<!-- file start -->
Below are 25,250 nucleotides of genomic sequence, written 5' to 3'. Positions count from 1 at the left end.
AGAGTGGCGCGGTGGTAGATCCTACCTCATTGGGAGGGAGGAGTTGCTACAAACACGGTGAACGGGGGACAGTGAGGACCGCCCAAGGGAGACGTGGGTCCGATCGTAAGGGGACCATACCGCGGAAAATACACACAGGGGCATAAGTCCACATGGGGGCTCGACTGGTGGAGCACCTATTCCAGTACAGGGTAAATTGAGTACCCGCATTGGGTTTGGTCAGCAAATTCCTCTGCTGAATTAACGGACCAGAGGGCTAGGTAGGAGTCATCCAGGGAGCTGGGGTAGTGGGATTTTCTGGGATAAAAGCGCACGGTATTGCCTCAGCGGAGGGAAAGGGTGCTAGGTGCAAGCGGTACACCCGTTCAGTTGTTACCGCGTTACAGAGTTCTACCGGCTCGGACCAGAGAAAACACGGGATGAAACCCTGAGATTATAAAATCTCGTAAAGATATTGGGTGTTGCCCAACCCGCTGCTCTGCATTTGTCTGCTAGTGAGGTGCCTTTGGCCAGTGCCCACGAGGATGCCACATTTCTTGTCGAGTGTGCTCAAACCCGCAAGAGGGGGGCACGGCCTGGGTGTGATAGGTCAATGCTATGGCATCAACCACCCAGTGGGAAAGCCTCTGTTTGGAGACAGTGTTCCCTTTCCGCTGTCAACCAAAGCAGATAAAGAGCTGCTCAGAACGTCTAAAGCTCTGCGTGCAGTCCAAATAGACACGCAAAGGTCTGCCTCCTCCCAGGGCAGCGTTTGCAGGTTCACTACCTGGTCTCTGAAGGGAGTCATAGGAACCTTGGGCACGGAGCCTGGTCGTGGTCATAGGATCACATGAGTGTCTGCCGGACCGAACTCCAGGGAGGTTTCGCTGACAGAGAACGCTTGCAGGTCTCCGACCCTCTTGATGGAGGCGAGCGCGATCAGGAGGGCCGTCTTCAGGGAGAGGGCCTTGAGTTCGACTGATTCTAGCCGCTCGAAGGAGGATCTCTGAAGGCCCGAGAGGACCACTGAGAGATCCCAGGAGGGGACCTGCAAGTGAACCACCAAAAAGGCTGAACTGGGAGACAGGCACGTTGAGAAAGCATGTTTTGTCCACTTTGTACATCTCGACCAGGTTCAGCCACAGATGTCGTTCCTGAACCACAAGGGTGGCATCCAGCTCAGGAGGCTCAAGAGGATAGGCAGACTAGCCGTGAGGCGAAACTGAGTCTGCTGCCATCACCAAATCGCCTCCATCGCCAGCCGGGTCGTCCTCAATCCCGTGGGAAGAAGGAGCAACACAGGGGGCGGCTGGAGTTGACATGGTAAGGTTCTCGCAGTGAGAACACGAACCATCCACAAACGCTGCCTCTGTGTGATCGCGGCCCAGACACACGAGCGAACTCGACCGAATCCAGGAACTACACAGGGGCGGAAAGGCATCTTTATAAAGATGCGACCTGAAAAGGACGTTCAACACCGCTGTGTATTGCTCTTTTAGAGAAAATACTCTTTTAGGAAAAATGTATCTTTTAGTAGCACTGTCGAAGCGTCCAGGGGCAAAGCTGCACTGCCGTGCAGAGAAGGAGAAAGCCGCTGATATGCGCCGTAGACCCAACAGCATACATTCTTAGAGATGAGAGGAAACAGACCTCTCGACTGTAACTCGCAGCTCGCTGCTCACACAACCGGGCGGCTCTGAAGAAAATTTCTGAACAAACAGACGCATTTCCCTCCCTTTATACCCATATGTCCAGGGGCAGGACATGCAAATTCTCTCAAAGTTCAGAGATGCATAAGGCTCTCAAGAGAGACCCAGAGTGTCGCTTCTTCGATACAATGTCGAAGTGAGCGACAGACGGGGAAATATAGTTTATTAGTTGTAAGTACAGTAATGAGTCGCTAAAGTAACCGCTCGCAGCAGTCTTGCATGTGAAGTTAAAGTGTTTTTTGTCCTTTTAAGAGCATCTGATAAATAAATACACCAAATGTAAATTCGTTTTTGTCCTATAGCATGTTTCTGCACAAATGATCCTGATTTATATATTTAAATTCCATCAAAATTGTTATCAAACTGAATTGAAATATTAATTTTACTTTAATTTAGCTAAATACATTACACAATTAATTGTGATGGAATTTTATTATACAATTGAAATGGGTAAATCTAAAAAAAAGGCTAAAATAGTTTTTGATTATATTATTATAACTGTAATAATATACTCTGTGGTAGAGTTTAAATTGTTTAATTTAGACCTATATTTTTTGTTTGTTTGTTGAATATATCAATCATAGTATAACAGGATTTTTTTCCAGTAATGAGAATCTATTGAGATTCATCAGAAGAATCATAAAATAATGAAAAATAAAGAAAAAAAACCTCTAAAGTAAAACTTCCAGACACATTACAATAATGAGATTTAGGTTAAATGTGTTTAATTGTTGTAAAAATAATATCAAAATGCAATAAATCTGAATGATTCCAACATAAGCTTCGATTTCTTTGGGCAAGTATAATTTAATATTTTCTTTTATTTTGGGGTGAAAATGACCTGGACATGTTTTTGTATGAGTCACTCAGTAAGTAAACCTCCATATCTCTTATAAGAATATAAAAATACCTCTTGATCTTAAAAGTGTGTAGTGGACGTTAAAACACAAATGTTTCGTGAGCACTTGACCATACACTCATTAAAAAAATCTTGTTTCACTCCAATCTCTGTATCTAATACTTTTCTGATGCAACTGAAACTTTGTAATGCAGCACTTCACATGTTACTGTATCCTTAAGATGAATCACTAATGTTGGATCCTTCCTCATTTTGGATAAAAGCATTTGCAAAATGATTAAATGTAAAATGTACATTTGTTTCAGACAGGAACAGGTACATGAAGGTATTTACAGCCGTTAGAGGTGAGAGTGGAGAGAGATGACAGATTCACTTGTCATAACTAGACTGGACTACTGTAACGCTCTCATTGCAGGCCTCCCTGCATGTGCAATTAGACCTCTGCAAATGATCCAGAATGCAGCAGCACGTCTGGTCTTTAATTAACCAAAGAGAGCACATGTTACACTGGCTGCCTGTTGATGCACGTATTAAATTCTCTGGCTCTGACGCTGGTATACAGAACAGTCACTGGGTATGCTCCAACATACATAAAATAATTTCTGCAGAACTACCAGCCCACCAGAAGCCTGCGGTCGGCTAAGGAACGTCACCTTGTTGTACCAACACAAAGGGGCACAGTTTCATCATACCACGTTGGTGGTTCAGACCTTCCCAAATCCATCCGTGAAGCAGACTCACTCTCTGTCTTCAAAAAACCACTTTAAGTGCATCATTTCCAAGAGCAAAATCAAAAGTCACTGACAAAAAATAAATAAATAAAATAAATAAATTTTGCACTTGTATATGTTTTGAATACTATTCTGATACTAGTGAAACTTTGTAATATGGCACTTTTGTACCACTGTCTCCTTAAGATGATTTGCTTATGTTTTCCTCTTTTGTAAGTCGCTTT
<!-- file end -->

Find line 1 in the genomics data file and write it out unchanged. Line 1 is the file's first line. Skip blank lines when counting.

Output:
Below are 25,250 nucleotides of genomic sequence, written 5' to 3'. Positions count from 1 at the left end.